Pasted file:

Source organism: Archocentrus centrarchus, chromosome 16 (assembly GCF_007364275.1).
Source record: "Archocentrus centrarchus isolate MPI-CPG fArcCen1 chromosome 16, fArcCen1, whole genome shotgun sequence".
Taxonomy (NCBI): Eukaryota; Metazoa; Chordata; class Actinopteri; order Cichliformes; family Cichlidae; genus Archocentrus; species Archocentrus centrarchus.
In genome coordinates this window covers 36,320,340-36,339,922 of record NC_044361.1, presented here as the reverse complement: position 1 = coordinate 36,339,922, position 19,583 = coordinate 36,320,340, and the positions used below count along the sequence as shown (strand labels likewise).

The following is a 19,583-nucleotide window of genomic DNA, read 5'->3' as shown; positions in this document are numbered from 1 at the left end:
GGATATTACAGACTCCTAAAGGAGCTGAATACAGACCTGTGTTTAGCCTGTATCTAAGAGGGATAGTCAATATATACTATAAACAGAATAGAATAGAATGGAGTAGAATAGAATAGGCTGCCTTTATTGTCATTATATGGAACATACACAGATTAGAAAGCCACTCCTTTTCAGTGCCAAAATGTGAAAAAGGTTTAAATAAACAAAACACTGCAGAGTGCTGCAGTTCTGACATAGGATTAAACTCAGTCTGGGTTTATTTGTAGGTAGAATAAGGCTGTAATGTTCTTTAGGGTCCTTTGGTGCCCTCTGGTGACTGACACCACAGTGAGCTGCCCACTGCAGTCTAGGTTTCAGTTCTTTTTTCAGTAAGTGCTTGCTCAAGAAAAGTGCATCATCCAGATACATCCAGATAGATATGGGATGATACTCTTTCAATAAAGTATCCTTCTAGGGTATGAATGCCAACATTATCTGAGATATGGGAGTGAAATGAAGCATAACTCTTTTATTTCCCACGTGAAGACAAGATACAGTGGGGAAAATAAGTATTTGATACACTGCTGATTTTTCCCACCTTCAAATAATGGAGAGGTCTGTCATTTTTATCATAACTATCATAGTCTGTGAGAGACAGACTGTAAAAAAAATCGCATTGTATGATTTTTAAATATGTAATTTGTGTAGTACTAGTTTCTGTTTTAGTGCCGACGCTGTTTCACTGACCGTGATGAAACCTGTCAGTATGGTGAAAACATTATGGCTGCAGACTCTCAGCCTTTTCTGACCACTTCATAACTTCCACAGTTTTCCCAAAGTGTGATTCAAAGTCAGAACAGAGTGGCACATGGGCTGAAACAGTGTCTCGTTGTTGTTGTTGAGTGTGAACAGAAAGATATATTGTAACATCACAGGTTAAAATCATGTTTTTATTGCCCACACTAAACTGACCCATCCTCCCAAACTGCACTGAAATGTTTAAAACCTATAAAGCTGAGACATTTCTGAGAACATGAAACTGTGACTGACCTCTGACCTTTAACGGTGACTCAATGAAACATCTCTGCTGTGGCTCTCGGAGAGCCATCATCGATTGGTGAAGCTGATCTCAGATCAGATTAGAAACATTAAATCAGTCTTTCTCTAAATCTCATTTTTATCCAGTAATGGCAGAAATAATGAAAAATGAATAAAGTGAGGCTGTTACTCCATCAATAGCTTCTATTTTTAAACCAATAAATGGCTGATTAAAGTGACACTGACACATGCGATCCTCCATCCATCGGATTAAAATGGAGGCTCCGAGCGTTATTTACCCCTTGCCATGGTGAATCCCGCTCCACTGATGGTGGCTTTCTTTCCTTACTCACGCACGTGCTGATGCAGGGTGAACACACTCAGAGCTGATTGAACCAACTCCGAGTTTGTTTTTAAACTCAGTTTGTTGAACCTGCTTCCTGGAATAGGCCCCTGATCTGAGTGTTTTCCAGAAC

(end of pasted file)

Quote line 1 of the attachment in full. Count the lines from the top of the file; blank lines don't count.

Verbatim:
Source organism: Archocentrus centrarchus, chromosome 16 (assembly GCF_007364275.1).